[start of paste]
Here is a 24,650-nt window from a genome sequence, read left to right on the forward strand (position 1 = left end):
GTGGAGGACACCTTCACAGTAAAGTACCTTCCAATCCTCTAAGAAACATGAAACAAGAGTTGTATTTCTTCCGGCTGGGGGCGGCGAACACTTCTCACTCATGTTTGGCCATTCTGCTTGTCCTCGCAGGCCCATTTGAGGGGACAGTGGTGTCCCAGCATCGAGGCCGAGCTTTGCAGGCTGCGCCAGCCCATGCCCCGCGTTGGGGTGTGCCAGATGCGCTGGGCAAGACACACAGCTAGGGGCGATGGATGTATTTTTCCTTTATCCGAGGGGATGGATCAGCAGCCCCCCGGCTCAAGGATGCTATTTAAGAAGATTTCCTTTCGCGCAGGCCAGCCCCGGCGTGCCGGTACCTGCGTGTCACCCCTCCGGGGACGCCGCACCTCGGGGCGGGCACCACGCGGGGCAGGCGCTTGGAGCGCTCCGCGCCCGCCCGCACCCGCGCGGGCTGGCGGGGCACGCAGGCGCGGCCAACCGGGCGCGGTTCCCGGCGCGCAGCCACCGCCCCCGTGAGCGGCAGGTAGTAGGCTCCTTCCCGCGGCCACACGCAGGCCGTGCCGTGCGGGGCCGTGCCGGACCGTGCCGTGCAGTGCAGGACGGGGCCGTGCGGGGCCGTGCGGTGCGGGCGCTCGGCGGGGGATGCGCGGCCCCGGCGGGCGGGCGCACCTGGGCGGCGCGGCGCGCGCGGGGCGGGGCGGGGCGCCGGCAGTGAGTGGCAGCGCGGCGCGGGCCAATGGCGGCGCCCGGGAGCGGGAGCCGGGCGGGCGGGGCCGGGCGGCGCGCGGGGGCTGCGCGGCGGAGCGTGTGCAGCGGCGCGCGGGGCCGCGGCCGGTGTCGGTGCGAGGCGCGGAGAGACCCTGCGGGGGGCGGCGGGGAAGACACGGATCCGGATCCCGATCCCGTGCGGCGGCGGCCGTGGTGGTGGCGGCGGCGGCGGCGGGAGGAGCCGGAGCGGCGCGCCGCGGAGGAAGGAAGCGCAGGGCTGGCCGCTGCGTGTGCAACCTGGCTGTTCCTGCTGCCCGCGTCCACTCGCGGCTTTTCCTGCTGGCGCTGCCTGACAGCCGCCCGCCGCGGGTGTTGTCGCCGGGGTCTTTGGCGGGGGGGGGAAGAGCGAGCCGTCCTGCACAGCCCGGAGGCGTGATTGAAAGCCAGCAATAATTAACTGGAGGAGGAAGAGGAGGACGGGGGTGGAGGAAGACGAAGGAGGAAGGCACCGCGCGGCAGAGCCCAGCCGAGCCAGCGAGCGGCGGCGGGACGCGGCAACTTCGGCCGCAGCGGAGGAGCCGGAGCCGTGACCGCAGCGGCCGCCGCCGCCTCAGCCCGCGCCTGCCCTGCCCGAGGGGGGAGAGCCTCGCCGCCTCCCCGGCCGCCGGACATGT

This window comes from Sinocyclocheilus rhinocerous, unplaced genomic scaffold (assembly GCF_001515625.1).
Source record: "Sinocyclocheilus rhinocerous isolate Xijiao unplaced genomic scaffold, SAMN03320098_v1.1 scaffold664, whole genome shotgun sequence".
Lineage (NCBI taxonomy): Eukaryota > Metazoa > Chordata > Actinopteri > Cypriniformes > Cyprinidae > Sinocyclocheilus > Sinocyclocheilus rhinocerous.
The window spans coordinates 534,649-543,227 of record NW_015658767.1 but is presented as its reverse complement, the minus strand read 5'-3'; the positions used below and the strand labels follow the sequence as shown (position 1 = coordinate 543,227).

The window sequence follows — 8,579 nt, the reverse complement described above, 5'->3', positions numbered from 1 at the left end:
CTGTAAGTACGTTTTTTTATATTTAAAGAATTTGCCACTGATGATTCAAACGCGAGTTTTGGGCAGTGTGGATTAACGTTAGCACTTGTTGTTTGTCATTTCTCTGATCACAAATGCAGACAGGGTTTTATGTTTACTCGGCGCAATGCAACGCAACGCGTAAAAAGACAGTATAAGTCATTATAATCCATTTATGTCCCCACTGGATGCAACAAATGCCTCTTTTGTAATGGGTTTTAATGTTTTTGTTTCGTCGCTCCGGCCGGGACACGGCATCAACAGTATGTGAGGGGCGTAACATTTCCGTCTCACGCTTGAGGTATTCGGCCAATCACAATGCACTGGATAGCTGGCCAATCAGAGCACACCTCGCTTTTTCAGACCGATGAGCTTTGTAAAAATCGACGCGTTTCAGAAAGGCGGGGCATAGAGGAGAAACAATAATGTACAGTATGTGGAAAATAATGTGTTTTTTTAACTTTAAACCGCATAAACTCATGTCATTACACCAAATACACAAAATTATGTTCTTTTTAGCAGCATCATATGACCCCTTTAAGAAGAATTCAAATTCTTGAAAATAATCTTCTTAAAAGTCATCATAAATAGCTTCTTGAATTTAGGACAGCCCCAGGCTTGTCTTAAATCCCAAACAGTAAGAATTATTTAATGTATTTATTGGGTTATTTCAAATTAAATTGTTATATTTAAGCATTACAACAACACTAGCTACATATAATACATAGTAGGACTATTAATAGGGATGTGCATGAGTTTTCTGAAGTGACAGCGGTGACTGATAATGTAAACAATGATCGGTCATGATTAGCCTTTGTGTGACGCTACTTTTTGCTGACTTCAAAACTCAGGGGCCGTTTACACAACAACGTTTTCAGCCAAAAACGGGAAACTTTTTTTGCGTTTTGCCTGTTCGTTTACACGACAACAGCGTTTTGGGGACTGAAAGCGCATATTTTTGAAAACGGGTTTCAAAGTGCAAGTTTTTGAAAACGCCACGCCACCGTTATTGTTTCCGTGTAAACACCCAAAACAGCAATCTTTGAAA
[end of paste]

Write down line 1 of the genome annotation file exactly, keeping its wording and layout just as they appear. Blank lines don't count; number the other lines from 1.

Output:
Here is a 24,650-nt window from a genome sequence, read left to right on the forward strand (position 1 = left end):